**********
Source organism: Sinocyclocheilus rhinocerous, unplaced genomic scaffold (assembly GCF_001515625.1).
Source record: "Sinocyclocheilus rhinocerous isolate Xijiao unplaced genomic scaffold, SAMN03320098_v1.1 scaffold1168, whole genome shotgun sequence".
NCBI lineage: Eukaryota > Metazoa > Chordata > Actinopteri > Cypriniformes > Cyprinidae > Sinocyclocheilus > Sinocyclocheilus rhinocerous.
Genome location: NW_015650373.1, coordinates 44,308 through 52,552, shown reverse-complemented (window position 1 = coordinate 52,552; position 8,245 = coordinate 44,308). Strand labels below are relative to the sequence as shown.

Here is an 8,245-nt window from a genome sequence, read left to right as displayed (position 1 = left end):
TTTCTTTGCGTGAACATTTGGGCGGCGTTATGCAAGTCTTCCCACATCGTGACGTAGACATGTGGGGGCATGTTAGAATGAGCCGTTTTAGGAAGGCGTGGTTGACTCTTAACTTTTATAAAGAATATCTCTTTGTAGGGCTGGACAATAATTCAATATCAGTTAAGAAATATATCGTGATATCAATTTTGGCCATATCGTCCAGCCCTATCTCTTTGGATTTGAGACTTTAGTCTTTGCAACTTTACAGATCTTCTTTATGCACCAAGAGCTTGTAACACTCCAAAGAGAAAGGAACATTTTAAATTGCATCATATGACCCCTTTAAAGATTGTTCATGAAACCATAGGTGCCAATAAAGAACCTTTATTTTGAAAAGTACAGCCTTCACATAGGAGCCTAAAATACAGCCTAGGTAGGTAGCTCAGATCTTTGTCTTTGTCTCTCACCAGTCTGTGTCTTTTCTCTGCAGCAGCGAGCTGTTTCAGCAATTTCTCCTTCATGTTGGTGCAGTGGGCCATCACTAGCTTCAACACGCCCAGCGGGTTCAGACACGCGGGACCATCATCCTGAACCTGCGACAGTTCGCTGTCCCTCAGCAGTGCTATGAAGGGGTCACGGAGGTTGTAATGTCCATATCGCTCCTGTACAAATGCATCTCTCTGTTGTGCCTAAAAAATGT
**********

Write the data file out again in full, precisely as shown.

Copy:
Source organism: Sinocyclocheilus rhinocerous, unplaced genomic scaffold (assembly GCF_001515625.1).
Source record: "Sinocyclocheilus rhinocerous isolate Xijiao unplaced genomic scaffold, SAMN03320098_v1.1 scaffold1168, whole genome shotgun sequence".
NCBI lineage: Eukaryota > Metazoa > Chordata > Actinopteri > Cypriniformes > Cyprinidae > Sinocyclocheilus > Sinocyclocheilus rhinocerous.
Genome location: NW_015650373.1, coordinates 44,308 through 52,552, shown reverse-complemented (window position 1 = coordinate 52,552; position 8,245 = coordinate 44,308). Strand labels below are relative to the sequence as shown.

Here is an 8,245-nt window from a genome sequence, read left to right as displayed (position 1 = left end):
TTTCTTTGCGTGAACATTTGGGCGGCGTTATGCAAGTCTTCCCACATCGTGACGTAGACATGTGGGGGCATGTTAGAATGAGCCGTTTTAGGAAGGCGTGGTTGACTCTTAACTTTTATAAAGAATATCTCTTTGTAGGGCTGGACAATAATTCAATATCAGTTAAGAAATATATCGTGATATCAATTTTGGCCATATCGTCCAGCCCTATCTCTTTGGATTTGAGACTTTAGTCTTTGCAACTTTACAGATCTTCTTTATGCACCAAGAGCTTGTAACACTCCAAAGAGAAAGGAACATTTTAAATTGCATCATATGACCCCTTTAAAGATTGTTCATGAAACCATAGGTGCCAATAAAGAACCTTTATTTTGAAAAGTACAGCCTTCACATAGGAGCCTAAAATACAGCCTAGGTAGGTAGCTCAGATCTTTGTCTTTGTCTCTCACCAGTCTGTGTCTTTTCTCTGCAGCAGCGAGCTGTTTCAGCAATTTCTCCTTCATGTTGGTGCAGTGGGCCATCACTAGCTTCAACACGCCCAGCGGGTTCAGACACGCGGGACCATCATCCTGAACCTGCGACAGTTCGCTGTCCCTCAGCAGTGCTATGAAGGGGTCACGGAGGTTGTAATGTCCATATCGCTCCTGTACAAATGCATCTCTCTGTTGTGCCTAAAAAATGT